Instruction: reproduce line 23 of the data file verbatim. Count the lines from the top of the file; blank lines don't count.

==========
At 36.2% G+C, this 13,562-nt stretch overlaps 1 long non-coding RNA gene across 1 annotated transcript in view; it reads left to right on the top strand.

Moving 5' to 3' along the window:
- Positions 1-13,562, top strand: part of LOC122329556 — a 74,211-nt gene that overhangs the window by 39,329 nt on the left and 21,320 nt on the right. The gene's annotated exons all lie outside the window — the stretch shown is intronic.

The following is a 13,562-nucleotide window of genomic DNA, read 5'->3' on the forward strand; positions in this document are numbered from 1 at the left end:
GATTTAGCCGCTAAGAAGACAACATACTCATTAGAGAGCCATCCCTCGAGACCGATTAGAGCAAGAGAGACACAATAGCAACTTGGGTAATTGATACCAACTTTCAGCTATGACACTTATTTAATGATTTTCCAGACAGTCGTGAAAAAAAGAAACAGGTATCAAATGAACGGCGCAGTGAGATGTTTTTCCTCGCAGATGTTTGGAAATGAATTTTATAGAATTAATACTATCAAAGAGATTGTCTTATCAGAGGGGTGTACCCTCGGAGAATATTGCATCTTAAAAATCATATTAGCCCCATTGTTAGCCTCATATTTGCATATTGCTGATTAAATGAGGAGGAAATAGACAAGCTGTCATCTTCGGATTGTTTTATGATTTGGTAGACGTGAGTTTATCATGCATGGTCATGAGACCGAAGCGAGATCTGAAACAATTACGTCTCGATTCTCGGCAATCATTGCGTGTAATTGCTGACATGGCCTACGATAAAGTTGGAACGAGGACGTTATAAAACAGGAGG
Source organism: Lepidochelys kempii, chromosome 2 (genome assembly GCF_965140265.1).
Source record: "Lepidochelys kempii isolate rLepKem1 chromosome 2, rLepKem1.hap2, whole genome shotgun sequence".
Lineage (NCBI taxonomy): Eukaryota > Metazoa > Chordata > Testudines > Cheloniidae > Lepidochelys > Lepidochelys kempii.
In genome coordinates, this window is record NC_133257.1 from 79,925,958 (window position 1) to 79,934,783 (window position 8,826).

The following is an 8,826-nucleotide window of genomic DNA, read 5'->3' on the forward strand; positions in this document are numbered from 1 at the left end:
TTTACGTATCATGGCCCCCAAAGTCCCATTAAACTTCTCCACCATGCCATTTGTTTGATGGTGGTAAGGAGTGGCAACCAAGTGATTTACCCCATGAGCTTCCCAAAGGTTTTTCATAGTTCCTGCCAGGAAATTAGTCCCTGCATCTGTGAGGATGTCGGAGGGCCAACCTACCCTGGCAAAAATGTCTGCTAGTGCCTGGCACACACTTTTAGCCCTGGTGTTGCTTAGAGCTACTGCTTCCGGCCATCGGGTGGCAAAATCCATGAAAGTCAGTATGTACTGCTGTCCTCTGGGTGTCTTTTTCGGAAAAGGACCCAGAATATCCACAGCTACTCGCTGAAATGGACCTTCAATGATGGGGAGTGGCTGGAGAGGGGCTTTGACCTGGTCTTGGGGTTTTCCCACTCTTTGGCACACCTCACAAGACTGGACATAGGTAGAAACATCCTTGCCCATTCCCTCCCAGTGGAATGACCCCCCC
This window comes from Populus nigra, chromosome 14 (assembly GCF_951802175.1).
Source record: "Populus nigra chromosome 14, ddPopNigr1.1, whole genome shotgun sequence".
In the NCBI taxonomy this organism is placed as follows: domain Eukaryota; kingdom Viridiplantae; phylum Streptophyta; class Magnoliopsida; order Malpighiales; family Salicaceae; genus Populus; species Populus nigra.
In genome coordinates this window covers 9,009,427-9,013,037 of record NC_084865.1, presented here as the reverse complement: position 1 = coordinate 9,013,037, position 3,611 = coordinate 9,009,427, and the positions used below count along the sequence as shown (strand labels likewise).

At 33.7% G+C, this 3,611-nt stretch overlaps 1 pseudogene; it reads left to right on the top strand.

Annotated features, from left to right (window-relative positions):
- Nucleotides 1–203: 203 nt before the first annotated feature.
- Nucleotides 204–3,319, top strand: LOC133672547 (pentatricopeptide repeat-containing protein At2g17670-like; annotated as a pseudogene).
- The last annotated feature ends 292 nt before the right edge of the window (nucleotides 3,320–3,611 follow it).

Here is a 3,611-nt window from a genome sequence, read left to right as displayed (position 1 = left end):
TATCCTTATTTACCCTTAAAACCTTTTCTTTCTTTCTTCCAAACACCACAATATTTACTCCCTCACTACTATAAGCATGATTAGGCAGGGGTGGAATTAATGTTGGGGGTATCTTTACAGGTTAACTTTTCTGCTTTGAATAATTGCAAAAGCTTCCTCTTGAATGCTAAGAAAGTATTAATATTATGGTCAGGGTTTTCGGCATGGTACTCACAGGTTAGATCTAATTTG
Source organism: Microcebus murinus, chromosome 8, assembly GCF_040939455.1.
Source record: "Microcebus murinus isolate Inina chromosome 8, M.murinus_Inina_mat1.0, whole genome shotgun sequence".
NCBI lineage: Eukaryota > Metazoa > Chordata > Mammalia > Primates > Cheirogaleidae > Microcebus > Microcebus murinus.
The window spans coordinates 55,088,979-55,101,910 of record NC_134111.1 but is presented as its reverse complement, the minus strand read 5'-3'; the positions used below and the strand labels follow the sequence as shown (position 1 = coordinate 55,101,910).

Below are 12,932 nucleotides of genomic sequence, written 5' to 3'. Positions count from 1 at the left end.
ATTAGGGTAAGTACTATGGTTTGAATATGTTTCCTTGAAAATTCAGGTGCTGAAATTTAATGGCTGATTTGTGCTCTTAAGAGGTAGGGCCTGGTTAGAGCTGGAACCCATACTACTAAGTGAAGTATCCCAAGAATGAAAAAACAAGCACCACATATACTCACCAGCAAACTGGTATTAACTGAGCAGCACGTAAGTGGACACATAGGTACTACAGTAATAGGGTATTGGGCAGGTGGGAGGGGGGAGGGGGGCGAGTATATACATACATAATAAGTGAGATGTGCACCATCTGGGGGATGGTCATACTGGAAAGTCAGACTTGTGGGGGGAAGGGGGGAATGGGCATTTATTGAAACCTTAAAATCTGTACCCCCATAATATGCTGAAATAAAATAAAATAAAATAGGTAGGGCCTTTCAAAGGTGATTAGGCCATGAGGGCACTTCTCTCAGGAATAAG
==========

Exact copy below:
Source organism: Microcebus murinus, chromosome 8, assembly GCF_040939455.1.